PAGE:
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Burning the Leafy Blanket: Winter Prescribed Fire and Litter Roosting Bats

Photo of Fire approaching study plots during a winter controlled burned in the Ouachita Mountains. USDA Forest ServiceFire approaching study plots during a winter controlled burned in the Ouachita Mountains. USDA Forest ServiceSnapshot : Rather than hibernating in caves, some bat species in the southeastern U.S. get through the coldest parts of winter by roosting under fallen leaves, twigs, and other dead plant material on the forest floor. Although this leaf litter protects bats from the cold, it could also put them at risk of being injured or killed by prescribed fires.

Principal Investigators(s) :
Perry, Roger W. 
Research Location : Ouachita Mountains, Arkansas
Research Station : Southern Research Station (SRS)
Year : 2015
Highlight ID : 929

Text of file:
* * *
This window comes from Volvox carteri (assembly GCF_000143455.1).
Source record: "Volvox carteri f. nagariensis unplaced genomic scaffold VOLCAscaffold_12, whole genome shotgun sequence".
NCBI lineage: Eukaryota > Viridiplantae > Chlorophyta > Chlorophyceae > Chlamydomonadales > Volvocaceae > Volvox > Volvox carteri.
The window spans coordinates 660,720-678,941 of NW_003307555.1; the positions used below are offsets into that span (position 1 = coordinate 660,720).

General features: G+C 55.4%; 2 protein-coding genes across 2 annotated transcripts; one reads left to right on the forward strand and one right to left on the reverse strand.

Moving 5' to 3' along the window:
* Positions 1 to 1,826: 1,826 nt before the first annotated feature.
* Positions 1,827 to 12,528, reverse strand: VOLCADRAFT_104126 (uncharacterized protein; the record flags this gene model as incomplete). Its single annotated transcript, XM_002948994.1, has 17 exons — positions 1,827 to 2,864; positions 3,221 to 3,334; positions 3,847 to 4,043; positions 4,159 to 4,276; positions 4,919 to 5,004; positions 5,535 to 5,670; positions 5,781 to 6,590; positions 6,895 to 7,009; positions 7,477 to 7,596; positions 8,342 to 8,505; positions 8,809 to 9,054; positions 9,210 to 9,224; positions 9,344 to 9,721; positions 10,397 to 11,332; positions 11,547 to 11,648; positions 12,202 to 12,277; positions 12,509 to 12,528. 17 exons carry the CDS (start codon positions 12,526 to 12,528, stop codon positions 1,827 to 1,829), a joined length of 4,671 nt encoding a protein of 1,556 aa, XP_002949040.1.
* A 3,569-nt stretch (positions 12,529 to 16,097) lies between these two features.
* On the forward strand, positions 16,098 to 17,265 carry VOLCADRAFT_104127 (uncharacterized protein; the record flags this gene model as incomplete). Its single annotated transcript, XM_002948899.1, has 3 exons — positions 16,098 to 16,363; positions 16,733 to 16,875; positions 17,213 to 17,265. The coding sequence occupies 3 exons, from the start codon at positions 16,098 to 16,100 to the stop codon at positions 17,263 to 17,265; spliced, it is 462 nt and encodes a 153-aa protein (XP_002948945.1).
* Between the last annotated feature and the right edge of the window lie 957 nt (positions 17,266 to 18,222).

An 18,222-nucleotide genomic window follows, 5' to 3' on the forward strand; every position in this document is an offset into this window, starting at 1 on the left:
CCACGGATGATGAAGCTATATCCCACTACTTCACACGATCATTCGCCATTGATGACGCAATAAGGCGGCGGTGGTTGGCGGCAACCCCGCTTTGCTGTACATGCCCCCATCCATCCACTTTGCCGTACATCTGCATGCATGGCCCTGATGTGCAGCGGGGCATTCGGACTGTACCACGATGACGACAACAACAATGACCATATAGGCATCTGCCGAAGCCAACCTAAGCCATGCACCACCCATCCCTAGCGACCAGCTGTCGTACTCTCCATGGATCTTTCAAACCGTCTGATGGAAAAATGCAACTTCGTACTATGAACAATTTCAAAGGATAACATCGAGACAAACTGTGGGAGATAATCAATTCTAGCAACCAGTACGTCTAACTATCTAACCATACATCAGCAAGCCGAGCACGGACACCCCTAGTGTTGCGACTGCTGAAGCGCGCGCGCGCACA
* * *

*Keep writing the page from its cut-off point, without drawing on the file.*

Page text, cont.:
Some bat species, including eastern red bats, roost for short periods beneath leaf litter on the forest floor during winter in the southeastern United States, a region subjected to frequent fire. The variability of burns and the effects of litter and duff moisture on forest-floor temperatures during winter burning could influence potential survival for bats beneath the leaf litter if they are unable to escape oncoming flames. Forest Service scientists measured temperatures below leaf litter in south-slope plots during controlled burns in the Ouachita Mountains of Arkansas to determine the probability of survival. Maximum temperature recorded under leaf litter averaged 292 degrees Celsius (558 degrees Fahrenheit). Only 5 percent of the plots experienced temperatures that were deemed survivable (less than 60 degrees Celsius or less than 140 degrees Fahrenheit) during burns on warmer winter days. Temperatures below the leaf litter measured just before the arrival of fire (about 19.6 degrees Celsius or 67.28 degrees Fahrenheit) suggested that if bats were roosting in plots they would have been in shallow torpor, which would have enabled faster escape from approaching flames. Burning during the warmer periods of winter, greater or equal to 15 degrees Celsius (59 degrees Fahrenheit) and during afternoons could potentially improve survival by bats roosting under leaf litter by reducing arousal and escape times.

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